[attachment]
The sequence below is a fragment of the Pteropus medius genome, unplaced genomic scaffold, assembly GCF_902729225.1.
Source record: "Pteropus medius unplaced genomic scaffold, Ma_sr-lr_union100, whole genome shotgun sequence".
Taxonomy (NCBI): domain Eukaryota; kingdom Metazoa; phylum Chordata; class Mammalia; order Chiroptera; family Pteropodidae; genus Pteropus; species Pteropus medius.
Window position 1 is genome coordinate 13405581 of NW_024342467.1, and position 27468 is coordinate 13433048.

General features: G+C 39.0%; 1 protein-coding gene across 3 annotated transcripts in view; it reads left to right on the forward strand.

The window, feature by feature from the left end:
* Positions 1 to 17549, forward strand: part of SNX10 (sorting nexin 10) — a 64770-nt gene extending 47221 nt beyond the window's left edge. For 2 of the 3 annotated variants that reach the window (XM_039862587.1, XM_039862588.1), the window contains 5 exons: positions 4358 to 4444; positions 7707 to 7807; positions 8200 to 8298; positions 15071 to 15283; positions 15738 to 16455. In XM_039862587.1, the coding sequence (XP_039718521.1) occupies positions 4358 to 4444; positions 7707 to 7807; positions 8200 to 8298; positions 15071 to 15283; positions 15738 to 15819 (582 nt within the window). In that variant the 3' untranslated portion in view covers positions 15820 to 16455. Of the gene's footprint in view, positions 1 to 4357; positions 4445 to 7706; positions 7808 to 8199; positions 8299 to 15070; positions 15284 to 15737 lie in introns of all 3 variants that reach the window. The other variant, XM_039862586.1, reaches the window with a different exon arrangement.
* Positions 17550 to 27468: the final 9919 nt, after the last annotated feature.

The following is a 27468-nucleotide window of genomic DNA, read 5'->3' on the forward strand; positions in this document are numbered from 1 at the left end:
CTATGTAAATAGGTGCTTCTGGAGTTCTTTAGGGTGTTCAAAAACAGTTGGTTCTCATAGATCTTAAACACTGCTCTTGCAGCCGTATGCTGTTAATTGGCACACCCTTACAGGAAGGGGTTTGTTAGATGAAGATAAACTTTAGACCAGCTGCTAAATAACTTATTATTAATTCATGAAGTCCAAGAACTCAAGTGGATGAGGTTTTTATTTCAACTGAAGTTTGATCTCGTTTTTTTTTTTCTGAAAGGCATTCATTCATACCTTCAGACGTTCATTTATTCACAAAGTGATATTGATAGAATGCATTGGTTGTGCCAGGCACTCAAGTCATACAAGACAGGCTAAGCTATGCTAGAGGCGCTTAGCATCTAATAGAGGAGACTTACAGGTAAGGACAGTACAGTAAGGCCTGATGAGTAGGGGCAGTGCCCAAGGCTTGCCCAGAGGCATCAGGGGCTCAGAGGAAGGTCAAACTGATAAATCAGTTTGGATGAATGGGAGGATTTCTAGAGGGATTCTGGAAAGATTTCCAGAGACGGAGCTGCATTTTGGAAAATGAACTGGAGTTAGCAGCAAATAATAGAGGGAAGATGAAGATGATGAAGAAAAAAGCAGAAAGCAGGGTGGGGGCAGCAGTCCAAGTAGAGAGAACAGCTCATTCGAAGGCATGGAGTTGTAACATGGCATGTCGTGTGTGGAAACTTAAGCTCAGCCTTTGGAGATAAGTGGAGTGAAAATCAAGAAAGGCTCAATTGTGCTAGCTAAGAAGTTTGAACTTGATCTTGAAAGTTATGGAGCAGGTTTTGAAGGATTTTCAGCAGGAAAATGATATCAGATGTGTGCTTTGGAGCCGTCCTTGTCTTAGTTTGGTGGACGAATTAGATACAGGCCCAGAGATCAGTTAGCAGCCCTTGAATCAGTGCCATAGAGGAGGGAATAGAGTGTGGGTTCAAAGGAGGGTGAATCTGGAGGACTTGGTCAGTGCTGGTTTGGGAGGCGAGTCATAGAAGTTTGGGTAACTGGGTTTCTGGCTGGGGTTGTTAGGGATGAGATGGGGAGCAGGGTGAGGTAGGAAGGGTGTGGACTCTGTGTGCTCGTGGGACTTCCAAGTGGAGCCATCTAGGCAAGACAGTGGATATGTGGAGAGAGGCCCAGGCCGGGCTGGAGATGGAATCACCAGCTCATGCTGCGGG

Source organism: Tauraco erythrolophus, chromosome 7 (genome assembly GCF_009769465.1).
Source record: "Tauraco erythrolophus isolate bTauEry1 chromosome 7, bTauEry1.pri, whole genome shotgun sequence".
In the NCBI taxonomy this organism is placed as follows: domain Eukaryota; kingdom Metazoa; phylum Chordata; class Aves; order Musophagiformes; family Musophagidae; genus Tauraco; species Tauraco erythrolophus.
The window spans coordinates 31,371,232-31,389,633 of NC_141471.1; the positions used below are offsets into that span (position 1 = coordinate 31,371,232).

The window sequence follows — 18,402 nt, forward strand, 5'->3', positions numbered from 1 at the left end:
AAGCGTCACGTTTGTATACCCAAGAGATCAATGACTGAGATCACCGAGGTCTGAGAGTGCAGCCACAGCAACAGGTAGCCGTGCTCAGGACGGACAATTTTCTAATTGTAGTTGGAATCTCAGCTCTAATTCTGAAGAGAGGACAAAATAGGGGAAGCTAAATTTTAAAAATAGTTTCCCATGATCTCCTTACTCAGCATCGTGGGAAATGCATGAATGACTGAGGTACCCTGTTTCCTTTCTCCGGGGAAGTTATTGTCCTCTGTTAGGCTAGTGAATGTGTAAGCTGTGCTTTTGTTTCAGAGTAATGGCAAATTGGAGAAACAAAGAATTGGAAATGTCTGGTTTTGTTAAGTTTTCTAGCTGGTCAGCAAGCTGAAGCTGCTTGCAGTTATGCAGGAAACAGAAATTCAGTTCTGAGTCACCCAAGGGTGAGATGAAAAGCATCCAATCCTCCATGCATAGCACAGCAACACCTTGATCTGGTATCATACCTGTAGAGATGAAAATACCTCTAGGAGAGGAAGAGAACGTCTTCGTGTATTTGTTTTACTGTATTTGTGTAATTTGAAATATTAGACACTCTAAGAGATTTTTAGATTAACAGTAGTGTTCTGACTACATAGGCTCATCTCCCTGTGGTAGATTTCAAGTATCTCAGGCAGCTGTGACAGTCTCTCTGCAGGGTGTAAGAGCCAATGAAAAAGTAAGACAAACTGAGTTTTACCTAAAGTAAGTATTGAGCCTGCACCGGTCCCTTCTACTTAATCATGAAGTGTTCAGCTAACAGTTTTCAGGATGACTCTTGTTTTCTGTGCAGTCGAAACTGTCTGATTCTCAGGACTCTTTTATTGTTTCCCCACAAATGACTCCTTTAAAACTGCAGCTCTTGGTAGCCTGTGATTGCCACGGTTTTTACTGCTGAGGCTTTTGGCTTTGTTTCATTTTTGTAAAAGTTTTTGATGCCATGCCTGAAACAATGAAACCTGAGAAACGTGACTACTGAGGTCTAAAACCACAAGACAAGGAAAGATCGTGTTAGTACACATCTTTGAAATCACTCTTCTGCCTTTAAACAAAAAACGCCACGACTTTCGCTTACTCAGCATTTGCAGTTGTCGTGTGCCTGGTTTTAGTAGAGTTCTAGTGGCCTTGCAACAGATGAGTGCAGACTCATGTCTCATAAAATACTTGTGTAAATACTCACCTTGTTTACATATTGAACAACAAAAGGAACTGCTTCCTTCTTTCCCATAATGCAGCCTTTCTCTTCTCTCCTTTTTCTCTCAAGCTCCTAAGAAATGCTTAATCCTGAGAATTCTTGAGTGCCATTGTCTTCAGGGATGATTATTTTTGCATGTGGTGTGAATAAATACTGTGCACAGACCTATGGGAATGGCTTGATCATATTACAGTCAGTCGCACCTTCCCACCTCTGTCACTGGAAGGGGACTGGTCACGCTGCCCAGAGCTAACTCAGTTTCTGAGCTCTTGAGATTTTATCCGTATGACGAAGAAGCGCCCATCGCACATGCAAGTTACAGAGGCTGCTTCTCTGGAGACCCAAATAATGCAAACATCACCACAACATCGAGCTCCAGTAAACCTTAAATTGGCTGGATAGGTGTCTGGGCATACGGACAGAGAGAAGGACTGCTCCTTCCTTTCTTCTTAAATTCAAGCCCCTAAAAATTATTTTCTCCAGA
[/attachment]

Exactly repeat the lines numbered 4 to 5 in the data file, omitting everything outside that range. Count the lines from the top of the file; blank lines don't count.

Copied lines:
Window position 1 is genome coordinate 13405581 of NW_024342467.1, and position 27468 is coordinate 13433048.

General features: G+C 39.0%; 1 protein-coding gene across 3 annotated transcripts in view; it reads left to right on the forward strand.